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Democratic Senate hopefuls take different paths to election

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A pair of Democratic U.S. Senate hopefuls are taking different paths aimed at the same destination — winning their party’s primary in seven months and the general election a year from now.

Minden physician Glenn Hurst is staking out a position as the progressive in the field of five candidates for the nomination to face Sen. Chuck Grassley in 2022.

Glenn Hurst


“I think Iowa voters need to know that there are candidates who are running to be their senator and then there's a candidate who is running to address the issues that will make Iowa thrive,” said Hurst, who spoke to Democrats at the University of Iowa on Wednesday night.

Retired Admiral Mike Franken told about 30 Democrats at a midday meet-and-greet recently in Cedar Rapids that he believes the path to the Senate runs through the middle.

Mike Franken

“I'm an appealing choice, I believe, for those who are centrist, who normally have been happy to vote for Sen. Grassley for last 46 years,” Franken said. “I would have a steady hand on the tiller.

“I will move the ball forward for the state of Iowa. I've got the intellect and the inventiveness to make that happen in a variety of ways.”

Also seeking the Democratic Senate nomination are former U.S. Rep. and former state lawmaker Abby Finkenauer of Cedar Rapids, farmer and former county supervisor Dave Muhlbauer of Manning, and veterans advocate Bob Krause of Burlington.

Abby Finkenauer

Hurst leans into the progressive agenda, supporting Medicare for All as a way to keep Iowa’s rural hospitals open and expand access to health care. He’s for “intelligent immigration” to reverse the loss of 25 percent of Iowa’s rural population over the past four decades and bring people “with skill sets that our rural communities need to actually build the houses, repair the bridges and take care of the streets.”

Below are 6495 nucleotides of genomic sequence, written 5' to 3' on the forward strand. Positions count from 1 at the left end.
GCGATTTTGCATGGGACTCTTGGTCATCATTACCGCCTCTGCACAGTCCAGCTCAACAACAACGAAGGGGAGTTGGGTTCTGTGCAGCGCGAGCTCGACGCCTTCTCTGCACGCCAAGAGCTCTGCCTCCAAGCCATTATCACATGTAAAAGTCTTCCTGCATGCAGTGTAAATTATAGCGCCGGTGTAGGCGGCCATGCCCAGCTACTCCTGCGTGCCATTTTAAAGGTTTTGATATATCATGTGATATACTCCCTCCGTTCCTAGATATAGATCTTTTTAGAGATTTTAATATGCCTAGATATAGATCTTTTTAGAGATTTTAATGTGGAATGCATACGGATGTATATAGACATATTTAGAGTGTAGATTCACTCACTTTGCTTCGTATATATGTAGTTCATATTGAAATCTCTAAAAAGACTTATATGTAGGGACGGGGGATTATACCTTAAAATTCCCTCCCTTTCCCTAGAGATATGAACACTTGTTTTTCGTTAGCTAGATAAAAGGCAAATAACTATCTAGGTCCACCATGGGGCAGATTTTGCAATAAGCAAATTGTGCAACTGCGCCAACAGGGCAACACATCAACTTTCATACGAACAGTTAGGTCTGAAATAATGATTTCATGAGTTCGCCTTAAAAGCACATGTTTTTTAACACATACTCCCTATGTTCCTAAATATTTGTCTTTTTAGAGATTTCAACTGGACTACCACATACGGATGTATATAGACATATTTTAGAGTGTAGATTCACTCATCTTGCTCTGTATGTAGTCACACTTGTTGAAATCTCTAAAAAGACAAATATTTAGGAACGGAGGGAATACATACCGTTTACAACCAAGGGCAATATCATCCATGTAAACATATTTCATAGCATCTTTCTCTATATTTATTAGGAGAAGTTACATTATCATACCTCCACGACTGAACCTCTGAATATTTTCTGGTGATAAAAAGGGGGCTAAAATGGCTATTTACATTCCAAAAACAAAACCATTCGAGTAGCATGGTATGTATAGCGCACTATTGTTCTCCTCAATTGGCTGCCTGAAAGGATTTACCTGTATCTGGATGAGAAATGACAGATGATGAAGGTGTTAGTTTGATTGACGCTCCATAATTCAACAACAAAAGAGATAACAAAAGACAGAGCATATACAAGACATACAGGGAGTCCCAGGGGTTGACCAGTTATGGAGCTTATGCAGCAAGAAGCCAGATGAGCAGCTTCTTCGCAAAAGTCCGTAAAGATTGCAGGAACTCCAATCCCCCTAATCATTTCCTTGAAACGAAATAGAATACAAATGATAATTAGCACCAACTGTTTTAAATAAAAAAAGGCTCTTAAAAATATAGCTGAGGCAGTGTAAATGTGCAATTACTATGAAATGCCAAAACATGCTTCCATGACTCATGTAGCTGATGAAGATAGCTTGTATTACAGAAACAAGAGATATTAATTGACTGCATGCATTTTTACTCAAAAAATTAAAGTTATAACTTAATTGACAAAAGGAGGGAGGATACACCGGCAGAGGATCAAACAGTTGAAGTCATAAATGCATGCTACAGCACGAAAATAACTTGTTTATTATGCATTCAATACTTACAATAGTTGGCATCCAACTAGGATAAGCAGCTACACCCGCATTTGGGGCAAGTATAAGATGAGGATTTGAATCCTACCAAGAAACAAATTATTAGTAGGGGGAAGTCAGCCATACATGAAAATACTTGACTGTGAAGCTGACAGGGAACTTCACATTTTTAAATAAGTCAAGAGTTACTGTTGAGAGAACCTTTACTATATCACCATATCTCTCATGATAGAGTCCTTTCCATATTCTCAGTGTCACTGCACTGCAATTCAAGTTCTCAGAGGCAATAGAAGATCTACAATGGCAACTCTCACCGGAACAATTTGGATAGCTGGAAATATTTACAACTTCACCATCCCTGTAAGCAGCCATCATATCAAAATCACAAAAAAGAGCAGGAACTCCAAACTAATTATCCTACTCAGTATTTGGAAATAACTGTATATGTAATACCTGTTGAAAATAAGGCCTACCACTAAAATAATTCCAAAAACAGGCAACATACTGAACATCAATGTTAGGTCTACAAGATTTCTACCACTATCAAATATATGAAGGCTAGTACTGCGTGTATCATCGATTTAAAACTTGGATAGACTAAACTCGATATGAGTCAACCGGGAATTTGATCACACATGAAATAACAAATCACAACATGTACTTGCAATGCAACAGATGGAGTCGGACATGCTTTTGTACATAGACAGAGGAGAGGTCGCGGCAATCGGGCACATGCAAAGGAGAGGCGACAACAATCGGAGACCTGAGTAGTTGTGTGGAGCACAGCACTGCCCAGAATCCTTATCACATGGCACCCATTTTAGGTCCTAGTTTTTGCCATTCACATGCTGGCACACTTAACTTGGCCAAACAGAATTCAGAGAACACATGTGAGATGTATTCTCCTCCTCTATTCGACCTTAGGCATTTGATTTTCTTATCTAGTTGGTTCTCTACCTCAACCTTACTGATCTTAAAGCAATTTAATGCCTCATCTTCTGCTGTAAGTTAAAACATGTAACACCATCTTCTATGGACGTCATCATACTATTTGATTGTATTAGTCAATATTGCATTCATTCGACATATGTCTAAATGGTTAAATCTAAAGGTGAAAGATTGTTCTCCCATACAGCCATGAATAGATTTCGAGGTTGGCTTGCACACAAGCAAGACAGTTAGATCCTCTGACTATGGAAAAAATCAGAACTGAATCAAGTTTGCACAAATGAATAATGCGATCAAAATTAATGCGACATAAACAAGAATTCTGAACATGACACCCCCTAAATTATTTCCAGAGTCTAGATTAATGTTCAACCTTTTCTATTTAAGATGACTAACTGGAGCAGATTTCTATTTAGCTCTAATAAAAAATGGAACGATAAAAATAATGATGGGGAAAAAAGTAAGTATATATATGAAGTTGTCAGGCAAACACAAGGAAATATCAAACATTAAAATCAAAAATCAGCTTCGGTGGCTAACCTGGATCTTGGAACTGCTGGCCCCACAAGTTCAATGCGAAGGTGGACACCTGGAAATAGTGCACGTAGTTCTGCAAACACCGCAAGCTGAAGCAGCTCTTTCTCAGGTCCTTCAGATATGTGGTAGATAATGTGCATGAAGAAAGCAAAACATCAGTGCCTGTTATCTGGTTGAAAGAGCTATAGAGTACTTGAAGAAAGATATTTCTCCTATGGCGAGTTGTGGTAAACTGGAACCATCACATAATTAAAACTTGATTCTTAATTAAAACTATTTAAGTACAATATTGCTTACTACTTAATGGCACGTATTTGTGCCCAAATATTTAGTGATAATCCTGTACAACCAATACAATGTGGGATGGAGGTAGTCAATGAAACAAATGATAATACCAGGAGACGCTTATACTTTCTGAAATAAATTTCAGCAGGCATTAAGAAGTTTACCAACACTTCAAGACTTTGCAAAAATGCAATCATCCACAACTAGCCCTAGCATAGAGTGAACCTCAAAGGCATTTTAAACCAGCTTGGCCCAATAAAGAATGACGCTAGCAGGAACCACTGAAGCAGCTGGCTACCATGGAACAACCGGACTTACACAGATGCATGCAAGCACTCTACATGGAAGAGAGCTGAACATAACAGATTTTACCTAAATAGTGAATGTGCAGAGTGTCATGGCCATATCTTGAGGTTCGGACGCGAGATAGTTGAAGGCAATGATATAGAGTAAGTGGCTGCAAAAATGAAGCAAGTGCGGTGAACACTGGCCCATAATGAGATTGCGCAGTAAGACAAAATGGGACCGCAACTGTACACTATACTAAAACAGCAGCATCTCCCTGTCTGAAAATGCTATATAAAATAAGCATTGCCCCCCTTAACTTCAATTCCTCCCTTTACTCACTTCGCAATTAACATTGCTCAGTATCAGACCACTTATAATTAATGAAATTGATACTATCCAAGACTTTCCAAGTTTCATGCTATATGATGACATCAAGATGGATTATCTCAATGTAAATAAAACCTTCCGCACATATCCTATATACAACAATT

“I believe we have to address the agricultural issues related to overproduction of corn and soybeans, to drive down the price so that we can feed cattle that are raised in confined animal operations and spread manure across our state and into our watershed and affect our ability to enjoy our lives.

Dave Muhlbauer

“Doesn't that sound like it should appeal to every Iowan?” he said.

Hurst, who chairs the Iowa Democratic Party Rural Caucus, believes passage of the $1.75 trillion infrastructure package will help win back rural voters.

The failure of the House to pass that package quickly cost Democrats the Virginia governor’s race, he believes.

“We saw in deep blue Virginia what happens when (Democrats) can't even get the $1.75 trillion reconciliation package passed quickly … on a timeline to help their party’s candidates,” he said.

“If you cannot give people hope, then they will go with those who provide them fear. We aren't doing enough to provide hope, and Republicans are better than ever at selling fear.”

Now, he said, Democrats need to pass the $3.5 trillion “social infrastructure” bill.

Franken, who grew up in Sioux County and lives in Sioux City, said “decidedly red” rural Iowa “can go blue quickly. It's time to strike, and it's time to strike hard.”

Bob Krause


Because of its infrastructure, education system, health care and climate, Iowa has opportunities, Franken said. He’s bullish on developing the state’s energy potential — biofuels, wind and solar.

“We are in the catbird seat,” he said. “We have fabulous opportunities with sustainable energy production, but we need to kind of get on a stick.”

“Time is moving on, and we are stagnant,” he said. “We need to break through what is the dysfunction of Washington and the shallow political partisanship.”

With the experience of his four-decade military career, including time on Capitol Hill working on legislative issues, Franken said serving in the Senate would be a continuation of his service to the country.

“I will go to work on Day One,” he said, adding, “I have Iowa in my soul.”


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